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Old 10-04-06, 03:18 AM   #17
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Quote:
Originally Posted by Dewey Oxberger
Ten miles into my first ride and I get a flat. The tinyest thorn I ever saw let all of my 120lbs of air out in about 2 minutes.
I used to have "tyre scrapers", loops of wire attached to the front and rear forks that skimmed the tyre. The idea was that they'd knock off any slivers of glass or thorns you picked up before they got driven into the tube. Of course, it wouldn't help if you ran over a tack or the like, but it would if it's something that gets caught in the tread and doesn't actually penetrate till you've done a few revolutions.
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Old 10-04-06, 07:10 AM   #18
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Am 6' 1" 223lbs commuting on a Jamis Aurora......running Schwalbe Marathons 700x28's...I keep the rear at 95 psi and the front at 90 psi......no flats in the last 1300 miles......before that I got about 600 miles on Gatorskins before industrial staples dropping from construction trucks got my sidewalls on both front and back...(within 3 days of each other) staples did not penetrate the Kevlar, but ripped the sidewall open.......ran a stock tire while waiting for the Schwalbe's to arrive.....have never gotten more than 100 miles without a flat on a stock tire...I live in the land of construction heaven......
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Old 10-04-06, 09:55 PM   #19
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I used those tire scrapers on my old road bike (about 20 years ago) - hard to say if they worked or not but I didn't have any flats while I had them on (they rusted out and broke).
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Old 10-07-06, 09:28 AM   #20
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personally I had alot of prob with flats and 23's, I got a rear 25 Gator Skins and havn't had a flat since. I still have a 23 up front though.
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Old 10-07-06, 10:14 AM   #21
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Check your tire pressure every single time before you go out.
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Old 10-07-06, 09:22 PM   #22
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I agree with the other posters about using wider tires. I had a lot of flats on my 23s, too. I got sick of fixing tires alongside the road and put on some 35mm Panaracer Paselas. I have a Lemond Poprad cyclocross bike which gives me lots of clearance. These bikes actually make a pretty good road bike. That was the end of the flat trouble for me. Now I've got Avocet Cross K 35mms on and expect good performance from them, too. Incidentally, the new Bicycle Quarterly has several articles on rolling resistance of tires. They found that a wider tire can sometimes actually roll easier. My Cross Ks scored pretty well in spite of being a wide heavy tire. It's a really interesting article if you get BQ (great magazine if a little expensive).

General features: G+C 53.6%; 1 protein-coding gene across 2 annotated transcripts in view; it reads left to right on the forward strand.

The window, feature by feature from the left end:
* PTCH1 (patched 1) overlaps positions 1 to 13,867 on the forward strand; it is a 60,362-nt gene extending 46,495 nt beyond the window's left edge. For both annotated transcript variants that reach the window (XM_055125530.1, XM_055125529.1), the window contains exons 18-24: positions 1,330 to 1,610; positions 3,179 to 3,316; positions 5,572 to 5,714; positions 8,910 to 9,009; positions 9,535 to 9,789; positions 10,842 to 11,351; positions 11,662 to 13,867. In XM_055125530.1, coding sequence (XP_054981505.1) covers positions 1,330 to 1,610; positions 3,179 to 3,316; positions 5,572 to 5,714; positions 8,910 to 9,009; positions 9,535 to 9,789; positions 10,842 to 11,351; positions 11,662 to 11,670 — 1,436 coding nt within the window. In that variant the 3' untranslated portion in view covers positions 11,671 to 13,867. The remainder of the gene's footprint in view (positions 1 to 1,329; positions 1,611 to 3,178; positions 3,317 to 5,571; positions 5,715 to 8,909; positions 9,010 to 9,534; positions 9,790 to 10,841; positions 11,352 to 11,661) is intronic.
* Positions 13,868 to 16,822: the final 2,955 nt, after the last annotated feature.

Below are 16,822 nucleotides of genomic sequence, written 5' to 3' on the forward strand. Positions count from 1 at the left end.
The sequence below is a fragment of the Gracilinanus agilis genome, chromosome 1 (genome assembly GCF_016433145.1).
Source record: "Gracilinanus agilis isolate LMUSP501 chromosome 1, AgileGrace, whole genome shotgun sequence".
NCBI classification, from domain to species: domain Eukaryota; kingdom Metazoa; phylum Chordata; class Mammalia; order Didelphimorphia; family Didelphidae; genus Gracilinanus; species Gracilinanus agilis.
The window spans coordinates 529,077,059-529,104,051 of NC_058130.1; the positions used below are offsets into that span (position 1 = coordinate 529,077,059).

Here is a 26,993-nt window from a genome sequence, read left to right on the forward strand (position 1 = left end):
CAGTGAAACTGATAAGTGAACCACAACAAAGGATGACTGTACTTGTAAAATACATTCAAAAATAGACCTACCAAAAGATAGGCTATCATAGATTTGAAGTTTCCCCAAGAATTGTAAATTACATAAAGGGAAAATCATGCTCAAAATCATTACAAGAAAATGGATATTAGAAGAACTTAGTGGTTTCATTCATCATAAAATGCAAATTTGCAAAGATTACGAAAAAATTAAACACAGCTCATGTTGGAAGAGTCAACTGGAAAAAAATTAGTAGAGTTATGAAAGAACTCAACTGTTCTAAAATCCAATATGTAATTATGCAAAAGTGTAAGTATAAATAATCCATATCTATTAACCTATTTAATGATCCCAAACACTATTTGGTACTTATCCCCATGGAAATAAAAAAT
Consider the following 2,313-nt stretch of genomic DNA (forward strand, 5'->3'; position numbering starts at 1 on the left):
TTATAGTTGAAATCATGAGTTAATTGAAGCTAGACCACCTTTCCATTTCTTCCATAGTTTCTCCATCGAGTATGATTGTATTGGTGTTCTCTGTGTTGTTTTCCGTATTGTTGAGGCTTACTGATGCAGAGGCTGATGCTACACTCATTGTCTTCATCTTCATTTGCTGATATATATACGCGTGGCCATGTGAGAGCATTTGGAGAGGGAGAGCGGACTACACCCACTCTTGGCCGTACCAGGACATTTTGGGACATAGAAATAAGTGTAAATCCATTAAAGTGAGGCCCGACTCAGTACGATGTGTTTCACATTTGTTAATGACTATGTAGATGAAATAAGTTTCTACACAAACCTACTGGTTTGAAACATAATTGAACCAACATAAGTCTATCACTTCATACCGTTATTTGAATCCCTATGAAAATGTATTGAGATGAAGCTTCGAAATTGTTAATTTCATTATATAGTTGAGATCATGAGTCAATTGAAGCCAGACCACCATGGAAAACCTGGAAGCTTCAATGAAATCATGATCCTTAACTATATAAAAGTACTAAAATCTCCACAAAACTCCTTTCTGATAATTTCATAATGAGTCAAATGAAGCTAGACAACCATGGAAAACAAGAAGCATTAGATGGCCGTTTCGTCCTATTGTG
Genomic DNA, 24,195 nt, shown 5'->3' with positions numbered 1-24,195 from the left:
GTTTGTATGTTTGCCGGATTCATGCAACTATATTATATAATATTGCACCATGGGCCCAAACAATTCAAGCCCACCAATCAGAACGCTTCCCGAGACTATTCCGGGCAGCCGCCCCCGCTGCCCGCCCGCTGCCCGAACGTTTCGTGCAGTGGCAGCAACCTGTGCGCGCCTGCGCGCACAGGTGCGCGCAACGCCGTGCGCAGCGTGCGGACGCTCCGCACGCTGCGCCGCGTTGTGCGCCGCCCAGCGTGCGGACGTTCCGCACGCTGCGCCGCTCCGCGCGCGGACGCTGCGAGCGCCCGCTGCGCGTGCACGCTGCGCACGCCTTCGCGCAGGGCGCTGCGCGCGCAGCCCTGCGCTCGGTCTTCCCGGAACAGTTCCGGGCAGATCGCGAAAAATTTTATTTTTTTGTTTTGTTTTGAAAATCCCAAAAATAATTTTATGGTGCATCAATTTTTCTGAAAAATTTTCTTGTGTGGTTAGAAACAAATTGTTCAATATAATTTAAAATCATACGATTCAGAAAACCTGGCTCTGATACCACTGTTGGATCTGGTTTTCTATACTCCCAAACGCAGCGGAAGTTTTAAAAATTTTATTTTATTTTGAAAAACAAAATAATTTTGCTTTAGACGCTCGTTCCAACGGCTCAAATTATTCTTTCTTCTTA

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Old 10-07-06, 11:39 PM   #23
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I'm a big dude. I ride on average 300 miles a week. The streets of Philadelphia are pretty unforgiving.

Flat are unpreventable... but, I have found certain things that really cut down on how often you get them.

a) TUFFY LINERS. Get them. They're worth the $15 or so that they cost.
b) Thick specialized inner tubes. About $7 a pop, but well worth it.
c) Decent tires. I am particularly partial to Conti Gatorskins. I have to change them about every 3-4 months because they end up looking like they did a tour in 'Nam. But, they are well worth the money, IMO.
d) While riding, if you notice you ran through some sparkley glass. Reach down and hold your hand on your wheel to remove excess glass before it becomes lodged in there. Also, reach around with your foot and do the same to the rear. If you're not comfortable enough to do that... get off and do it. It'll save you more time than it will take to have to change a tube.

Between kevlar tires, thick tubes, tuffy liners, and keeping an eye on what you run through... your wheel should be pretty bombproof. You can pretty much set that all up for under $90.


PS: Nice to meet yous all. My first post here. First time I've ever had a stable internet connection.
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Old 08-19-08, 09:44 PM   #24
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sorry to revive this old thread, but I am having a problem with flats. I am 6'5" and 245lbs and am getting about 1 flat a week. I am riding a cheapo schwinn road bike ($200). How can I tell what are the biggest tires the bike can use?

What are the best puncture resistant tires?
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Old 08-19-08, 10:58 PM   #25
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Best puncture resistant tires: Continental Ultra Gatorskin, Specialized Armadillo, Bontrager Hardcase. I prefer the Conti's, personally, but they're all good.